Spotlight – Using Wraw To Support The Coaching Cycle

In this month’s ‘Spotlight’, we’ve been speaking with Sally Leese, one of our Certified Practitioners, about how she uses the Wraw Individual Report to support the coaching cycle.

How have you been using Wraw as an executive coach (e.g. has it opened up new conversations)?

Wraw has enabled me to have some insightful and challenging conversations, working with clients to highlight gaps in their resilience ‘muscles’ and exploring the reasons for and potential consequences of these gaps, both in terms of their personal and professional life.

Often the insights are not unknown, but the presentation of the report and the comparison to a norm group is like holding up a powerful truth mirror.

What I am noticing is that even when, in fact especially when, the Wraw index is towards the low end of the norm group, the conversation is positive and purposeful, in the sense that it is surfacing issues that need to be acknowledged and addressed.

How has it supported the coaching cycle?

The key focus of any coach is to ‘raise awareness and encourage responsibility’ and the Wraw tool and the resulting coaching conversations absolutely do this. Whether it is exploring what the issue is and identifying possible solutions, understanding the barriers and what prevents them from making progress or acknowledging the potential consequences of low levels of resilience. All these discussions can result in goal setting and positive actions to move clients forward.

Have you seen any common themes emerging, e.g. common challenges, patterns?

Each client has their own unique story and as the report is a ‘snapshot’ in time it’s important to understand the context, as it helps to explain what’s going on for them and why.  It’s important they understand that this is not a measure of their absolute ‘skill’ in resilience, it will change over time and be dependent on the challenges they are facing. What I do notice is that the energy pillar is often an area where improvements could be made and this is often known and acknowledged, so the interesting question here is ‘what is the consequence of not doing?’ or ‘what stops you?’ The reasons for this will also be unique to each individual.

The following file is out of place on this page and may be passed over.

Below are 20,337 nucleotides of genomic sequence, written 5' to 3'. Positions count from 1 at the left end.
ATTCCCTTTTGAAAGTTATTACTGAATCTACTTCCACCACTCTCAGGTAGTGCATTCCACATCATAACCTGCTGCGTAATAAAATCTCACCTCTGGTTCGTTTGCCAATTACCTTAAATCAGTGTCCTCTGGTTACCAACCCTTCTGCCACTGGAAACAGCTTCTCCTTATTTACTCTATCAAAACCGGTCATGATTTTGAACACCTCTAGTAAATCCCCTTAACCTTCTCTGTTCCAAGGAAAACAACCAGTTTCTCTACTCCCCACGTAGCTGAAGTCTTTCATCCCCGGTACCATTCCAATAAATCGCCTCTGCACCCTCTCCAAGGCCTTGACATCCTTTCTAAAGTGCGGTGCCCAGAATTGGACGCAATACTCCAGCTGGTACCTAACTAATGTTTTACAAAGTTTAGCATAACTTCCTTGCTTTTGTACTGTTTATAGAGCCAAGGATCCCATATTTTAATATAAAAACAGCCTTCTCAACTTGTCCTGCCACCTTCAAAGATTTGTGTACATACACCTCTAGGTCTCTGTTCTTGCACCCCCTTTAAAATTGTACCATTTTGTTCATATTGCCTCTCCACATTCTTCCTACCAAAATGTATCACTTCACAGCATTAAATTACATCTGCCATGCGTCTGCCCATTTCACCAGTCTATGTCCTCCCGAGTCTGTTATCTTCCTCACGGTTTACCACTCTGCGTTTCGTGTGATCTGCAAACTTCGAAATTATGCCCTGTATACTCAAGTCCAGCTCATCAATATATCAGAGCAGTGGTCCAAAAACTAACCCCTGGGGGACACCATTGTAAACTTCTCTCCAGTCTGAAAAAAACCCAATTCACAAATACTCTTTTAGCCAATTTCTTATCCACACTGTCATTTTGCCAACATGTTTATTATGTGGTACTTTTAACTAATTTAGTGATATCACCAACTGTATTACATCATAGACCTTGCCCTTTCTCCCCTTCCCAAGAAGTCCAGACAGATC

What is more revealing and challenging to discuss are less positive results in the areas of Future Focus, Inner Drive and Flexible Thinking. These are often driven by the resilience of our ‘thoughts’ rather than ‘actions’ so sometimes more difficult to address, but often surfacing these challenges in itself is a catalyst for turning things around. As with most personal growth, self-awareness is the starting point for all improvements, as highlighted by a recent comment from a coaching client:

“Thank you again for the Wraw report. It’s been extremely helpful to reflect on and actually just the sort of thing I need to help me get into a more positive mindset and believe in myself”

What positive changes have clients committed to making?

I think the most powerful outcome of coaching conversations using Wraw is that clients focus on supporting themselves, in world where they often put themselves last on their ‘to do’ list, so that is itself is a positive step forward.

Lots of clients acknowledge the need to work on the energy pillar and are reporting the benefits of even just small changes around diet, exercise and sleep. And also recognising the need to establish boundaries [and giving themselves permission to do so]

Another theme emerging is to learn to get better at ‘letting go’ of the things that they can not influence and keeping issues ‘in perspective’ noticing and managing ‘all or nothing’ thinking.

What’s next for you with Wraw?

 As the Wraw tool is so new, I am enjoying exploring the potential with clients and having far-reaching discussions around how Wraw can support healthy high performance. A few ideas include;

  • Working with project teams to strengthen awareness at the start of a major project and contract the right support and behaviours in the team
  • 1 to 1 executive coaching – especially in the early days of a new role to ensure the ‘best self’ is coming to the role.
  • Strengthening the ability of teams/managers to successfully negotiate through organisational change
  • Raising Awareness with line managers of the importance of role modeling resilient behaviours and supporting their teams to develop them too.
  • Including the Wraw assessment in Leadership development and also in Graduate/Apprenticeship development programmes too

I think personal resilience and awareness and accountability for your own wellbeing is such a core skill for every individual to have in their ‘kitbag’. I am excited about the opportunity the Wraw tool provides to facilitate discussions around this critical subject.

What are your own top tips for supporting resilience and wellbeing?

For me, the Energy Pillar is the key to supporting my own resilience and wellbeing. In some respects, it is just about getting the basics right. However, there is a world of difference between ‘knowing’ and ‘doing’ with regards to all aspects of the Energy pillar! Time invested in making positive changes has paid dividends, not just in physical and mental energy, but also in supporting growth in the other pillars.

I am also blessed with strong relationships and ensuring that I make quality time to be with my support network, is a key strategy for me. No better therapy!

Sally Leese is Director of Sally Leese Associates and is one of our Certified Wraw Practitioners.

To find out more about gaining Accreditation with us, please see our website or contact:



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